But the granularity of the knowledge that is available now means that what I see is as different from what you see as my interests are from yours; we are being pushed apart in our view of the world by the slightest differences that can be determined by our on-line histories. Where the media was once a force that brought us together by showing us a shared reality, the Internet is now allowing the new media companies to be dividers into more and more isolated and specialized groups. When we don’t have the shared experience, we have trouble understanding what others are thinking. And when we only communicate with those who think the way we do, there are fewer social checks on the kinds of things that we are willing to say and think.

Perhaps more worrying is that we can no longer be sure that what someone is saying to me is what they are saying to you. If I can target my message, I can also craft different messages to different targets. The idea that others know what has been said to me, and can make sure that the message doesn’t change when it is delivered to someone else, is one of the ways that we insure our common understanding. With the right targeting using the right information, this is no longer guaranteed.

I’m not at all sure where this all leads. My hope is that this is an adjustment phase, where we become aware of what the new kinds of media can do and as a society react to that new media, much as the introduction of television moved us from a regional to a national sharing. But this seems different, in that it targets us more individually rather than exposing more of us to the same thing. We still need to be able to air our views without others telling us what can and can’t be said. The Internet, which has brought us all together, is now being used to segment us like never before.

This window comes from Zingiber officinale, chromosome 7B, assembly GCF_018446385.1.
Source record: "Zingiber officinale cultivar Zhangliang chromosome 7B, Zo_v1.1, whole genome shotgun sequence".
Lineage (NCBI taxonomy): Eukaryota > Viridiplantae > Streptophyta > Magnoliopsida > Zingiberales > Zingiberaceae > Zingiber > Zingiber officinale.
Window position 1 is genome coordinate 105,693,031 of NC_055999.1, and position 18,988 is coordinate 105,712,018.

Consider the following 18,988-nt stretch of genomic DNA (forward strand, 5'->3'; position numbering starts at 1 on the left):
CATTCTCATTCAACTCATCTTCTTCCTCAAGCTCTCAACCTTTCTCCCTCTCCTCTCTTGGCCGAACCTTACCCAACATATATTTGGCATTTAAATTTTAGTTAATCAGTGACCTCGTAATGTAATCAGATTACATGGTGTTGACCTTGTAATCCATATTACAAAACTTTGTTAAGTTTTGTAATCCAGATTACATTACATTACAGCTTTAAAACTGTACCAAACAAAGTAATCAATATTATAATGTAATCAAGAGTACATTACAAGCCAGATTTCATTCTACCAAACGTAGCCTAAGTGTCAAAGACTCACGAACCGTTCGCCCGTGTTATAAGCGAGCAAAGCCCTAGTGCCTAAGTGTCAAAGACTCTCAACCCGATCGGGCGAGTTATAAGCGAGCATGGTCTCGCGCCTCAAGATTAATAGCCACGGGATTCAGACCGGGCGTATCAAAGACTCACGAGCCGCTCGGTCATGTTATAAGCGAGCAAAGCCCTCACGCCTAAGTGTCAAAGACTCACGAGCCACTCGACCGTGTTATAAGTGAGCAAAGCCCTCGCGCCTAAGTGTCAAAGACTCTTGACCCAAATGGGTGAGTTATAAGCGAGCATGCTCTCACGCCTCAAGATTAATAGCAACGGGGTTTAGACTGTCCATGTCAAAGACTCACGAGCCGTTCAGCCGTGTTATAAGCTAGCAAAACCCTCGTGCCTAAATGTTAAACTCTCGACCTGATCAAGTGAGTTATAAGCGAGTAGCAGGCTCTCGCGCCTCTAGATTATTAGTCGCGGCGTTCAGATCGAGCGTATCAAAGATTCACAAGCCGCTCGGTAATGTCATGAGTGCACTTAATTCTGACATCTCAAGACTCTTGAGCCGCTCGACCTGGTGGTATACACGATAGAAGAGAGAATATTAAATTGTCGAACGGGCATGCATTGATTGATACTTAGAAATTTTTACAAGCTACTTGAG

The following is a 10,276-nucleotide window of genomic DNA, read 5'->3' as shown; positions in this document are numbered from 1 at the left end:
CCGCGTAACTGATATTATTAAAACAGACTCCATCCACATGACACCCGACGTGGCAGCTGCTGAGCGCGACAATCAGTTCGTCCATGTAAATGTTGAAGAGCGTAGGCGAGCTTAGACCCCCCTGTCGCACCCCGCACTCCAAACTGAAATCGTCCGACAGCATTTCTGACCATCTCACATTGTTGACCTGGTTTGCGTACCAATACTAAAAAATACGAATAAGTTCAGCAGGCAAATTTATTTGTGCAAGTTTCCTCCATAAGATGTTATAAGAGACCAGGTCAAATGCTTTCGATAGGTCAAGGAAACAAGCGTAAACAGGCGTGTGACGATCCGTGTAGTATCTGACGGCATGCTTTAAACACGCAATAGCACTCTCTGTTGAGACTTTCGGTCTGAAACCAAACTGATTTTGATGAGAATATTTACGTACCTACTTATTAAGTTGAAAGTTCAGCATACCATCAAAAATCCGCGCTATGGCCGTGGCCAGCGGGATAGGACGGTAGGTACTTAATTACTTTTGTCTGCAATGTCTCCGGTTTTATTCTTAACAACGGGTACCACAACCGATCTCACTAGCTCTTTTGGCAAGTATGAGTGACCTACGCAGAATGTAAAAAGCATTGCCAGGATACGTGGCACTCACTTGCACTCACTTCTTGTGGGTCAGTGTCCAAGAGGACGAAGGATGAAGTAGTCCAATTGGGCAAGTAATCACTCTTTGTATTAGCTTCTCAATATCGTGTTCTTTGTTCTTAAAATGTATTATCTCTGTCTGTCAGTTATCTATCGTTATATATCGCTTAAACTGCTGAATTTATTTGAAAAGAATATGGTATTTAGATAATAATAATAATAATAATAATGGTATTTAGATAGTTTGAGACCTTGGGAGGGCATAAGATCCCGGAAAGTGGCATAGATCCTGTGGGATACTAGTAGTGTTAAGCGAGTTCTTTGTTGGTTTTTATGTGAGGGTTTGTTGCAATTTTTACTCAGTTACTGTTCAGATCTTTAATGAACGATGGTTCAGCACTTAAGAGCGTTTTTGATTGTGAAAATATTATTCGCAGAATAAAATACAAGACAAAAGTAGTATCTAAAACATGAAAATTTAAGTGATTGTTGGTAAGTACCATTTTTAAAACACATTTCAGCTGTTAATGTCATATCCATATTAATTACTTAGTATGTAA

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1 Comment »

  1. Mike Smith

    November 25, 2017 @ 5:53 pm

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    Thoughtful as always.

    Your statement that “Where the media was once a force that brought us together by showing us a shared reality, the Internet is now allowing the new media companies to be dividers into more and more isolated and specialized groups” is incredibly insightful. This worries me greatly. I understand that targeting is good for consumption of produced goods, but this same approach is bad for building shared experiences that make us caring communities and a strong nation. We have to confront and solve this challenge.

    A more minor point and small piece of disagreement. You said, “People are the kinds of entities that know, but I don’t think anyone at Google or Facebook can access all of my information (both companies rely on trust for their business; having anyone there looking at all of this data would destroy that trust).” I believe that human nature is stronger than corporate rules. Just take a look at the medical profession, which depends upon trust even more than the Googles and Facebooks. For example, see https://www.propublica.org/article/clooney-to-kardashian-celebrities-medical-records-hospital-workers-snoop